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Hall of Famer, Washington legend Charley Taylor passes away at 80

A Washington football legend who made eight Pro Bowls and was enshrined in the Pro Football Hall of Fame in 1984, Charley Taylor has passed away at the age of 80.

From 1964-1977, Taylor shined for Washington, earning AP Rookie of the Year and going on to star at running back, split end and wide receiver to leave an indelible mark on the franchise.

"We are incredibly saddened to hear the news about the passing of the great Charley Taylor," Washington owners Dan and Tanya Snyder said in a team statement. "Charley is a member of the Washington Ring of Fame and one of the most decorated players in franchise history. He retired as the NFL's all-time leader in receptions and holds our franchise record for total touchdowns. His achievements were recognized by the entire NFL community with his induction into the Pro Football Hall of Fame in 1984. He represented the organization with excellence and class over three decades as a player and coach. Charley was a great man and will be sorely missed by all. Our thoughts and prayers are with his wife Patricia and the entire Taylor family during this time."

Selected third overall in the 1964 NFL Draft (and ninth overall by the AFL's Houston Oilers) out of Arizona State, Taylor starred for Washington throughout a decorated 13-season career.

"As a kid who loved football, I watched the Washington teams of the 1970s compete at a high level and quickly became a fan of the player wearing No. 42. He seemed to make everything look so easy," Hall of Fame president Jim Porter said in a statement. "Charley was never a man of many words, and in his brief Enshrinement speech, he didn't say much about the game. He mentioned God several times. He thanked God for his good fortunes and he expressed his deep belief in God.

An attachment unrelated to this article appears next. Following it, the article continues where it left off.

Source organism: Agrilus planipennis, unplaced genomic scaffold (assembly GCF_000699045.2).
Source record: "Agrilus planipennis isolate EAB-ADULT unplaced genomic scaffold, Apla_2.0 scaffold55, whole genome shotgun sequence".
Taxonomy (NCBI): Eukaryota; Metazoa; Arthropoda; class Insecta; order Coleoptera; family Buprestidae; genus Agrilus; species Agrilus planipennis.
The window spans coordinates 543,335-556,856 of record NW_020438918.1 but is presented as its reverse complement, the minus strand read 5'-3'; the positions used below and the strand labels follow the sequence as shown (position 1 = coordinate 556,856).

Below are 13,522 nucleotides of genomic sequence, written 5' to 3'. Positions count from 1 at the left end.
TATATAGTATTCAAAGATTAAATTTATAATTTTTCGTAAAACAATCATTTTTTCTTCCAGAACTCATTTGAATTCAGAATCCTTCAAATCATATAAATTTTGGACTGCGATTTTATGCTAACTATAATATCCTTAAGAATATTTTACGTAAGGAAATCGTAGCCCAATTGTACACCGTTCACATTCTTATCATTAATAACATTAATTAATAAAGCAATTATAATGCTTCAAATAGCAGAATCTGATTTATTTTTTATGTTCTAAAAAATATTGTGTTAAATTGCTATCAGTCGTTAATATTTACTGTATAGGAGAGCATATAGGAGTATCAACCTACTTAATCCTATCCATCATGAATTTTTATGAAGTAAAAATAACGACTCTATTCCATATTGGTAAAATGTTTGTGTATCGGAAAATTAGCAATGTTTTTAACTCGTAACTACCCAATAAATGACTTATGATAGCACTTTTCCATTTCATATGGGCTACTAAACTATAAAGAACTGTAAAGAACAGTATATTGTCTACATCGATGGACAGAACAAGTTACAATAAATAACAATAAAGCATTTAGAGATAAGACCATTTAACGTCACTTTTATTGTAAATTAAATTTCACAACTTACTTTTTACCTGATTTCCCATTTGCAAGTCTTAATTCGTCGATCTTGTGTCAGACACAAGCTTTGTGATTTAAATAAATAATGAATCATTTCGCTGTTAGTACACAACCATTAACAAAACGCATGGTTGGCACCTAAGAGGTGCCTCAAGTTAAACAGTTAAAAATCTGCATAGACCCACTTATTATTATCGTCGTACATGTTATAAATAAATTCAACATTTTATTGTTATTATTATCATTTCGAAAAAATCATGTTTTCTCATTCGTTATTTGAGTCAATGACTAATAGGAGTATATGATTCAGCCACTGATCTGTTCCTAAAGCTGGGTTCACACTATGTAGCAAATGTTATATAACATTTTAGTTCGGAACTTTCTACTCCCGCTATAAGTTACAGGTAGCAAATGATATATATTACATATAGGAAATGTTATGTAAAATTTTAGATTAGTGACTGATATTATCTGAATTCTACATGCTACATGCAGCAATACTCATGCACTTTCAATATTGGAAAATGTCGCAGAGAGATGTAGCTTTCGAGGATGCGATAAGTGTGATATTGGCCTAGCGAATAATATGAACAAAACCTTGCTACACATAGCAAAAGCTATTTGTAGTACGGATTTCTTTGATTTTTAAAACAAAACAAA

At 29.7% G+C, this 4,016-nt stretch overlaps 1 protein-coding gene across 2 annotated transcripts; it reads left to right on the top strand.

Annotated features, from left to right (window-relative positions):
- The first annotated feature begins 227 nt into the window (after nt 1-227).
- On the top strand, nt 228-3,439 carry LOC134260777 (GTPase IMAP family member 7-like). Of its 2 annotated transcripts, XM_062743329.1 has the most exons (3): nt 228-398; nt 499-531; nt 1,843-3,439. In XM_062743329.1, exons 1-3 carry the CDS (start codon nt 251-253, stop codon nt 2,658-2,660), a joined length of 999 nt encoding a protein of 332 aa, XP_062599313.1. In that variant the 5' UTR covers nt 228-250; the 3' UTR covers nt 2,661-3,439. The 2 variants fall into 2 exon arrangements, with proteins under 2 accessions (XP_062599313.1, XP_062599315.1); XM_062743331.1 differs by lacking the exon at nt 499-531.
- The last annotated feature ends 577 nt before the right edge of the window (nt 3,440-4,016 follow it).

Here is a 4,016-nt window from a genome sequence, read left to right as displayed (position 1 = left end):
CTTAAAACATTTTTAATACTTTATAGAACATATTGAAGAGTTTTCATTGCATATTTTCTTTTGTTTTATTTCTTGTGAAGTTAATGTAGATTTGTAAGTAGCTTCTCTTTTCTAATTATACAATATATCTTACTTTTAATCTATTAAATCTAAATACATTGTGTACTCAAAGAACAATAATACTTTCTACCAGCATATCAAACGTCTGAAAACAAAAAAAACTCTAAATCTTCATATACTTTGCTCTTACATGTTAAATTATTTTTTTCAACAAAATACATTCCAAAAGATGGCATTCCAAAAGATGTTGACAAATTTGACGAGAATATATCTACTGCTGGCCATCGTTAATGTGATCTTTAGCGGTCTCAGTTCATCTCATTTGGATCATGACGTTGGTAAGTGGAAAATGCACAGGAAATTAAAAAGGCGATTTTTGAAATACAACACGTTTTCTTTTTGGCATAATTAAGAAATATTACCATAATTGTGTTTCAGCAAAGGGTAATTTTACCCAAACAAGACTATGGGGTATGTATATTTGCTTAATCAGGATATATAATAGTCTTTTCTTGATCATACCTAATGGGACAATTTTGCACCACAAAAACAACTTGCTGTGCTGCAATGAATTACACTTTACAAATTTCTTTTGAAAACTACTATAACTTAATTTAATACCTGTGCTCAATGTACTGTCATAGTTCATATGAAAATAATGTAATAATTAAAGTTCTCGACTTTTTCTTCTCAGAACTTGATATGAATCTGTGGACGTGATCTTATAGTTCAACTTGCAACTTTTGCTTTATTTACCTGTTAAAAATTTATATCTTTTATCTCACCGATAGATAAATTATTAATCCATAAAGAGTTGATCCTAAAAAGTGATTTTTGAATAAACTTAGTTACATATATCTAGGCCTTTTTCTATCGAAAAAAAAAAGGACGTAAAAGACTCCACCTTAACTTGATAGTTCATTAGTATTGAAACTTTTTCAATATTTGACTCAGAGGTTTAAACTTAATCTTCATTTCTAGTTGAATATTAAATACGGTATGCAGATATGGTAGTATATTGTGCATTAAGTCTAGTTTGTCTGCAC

"We extend our thoughts and prayers to Charley's wife, Pat, and the entire family and take comfort that their faith will help see them through this difficult time. The Hall of Fame will guard Charley's legacy forever. The Hall of Fame flag will be flown at half-staff in his memory."

Amid his myriad accolades, he helped Washington to its first Super Bowl appearance, was a member of the Hall of Fame's All-1960s Team, was a first-team All-Pro in 1967, twice led the league in receptions and helped a struggling club develop into one that was a postseason mainstay.

Taylor retired with 649 receptions, which were the most in NFL history when he called it a career after the 1977 season. His 9,110 receiving yards were fourth all time upon his retirement, his 79 touchdown catches seventh and his 10,598 scrimmage yards were sixth.

A model of versatility, Taylor was the first player in NFL history with 700 or more rushing yards and 700-plus receiving yards in a single season, a feat he accomplished as a rookie.

When he started his days in Washington, the franchise struggled, failing to make the postseason until 1971, which began a string of five postseason berths in six seasons. That run included a march to Super Bowl VII, where Washington lost to the undefeated Miami Dolphins.

Taylor's time with Washington extended beyond his playing days, as he was part of the club's front office as a scout with fellow Hall of Famer Bobby Mitchell and later coached wide receivers under head coach Joe Gibbs, spending three decades with Washington, according to the team website.

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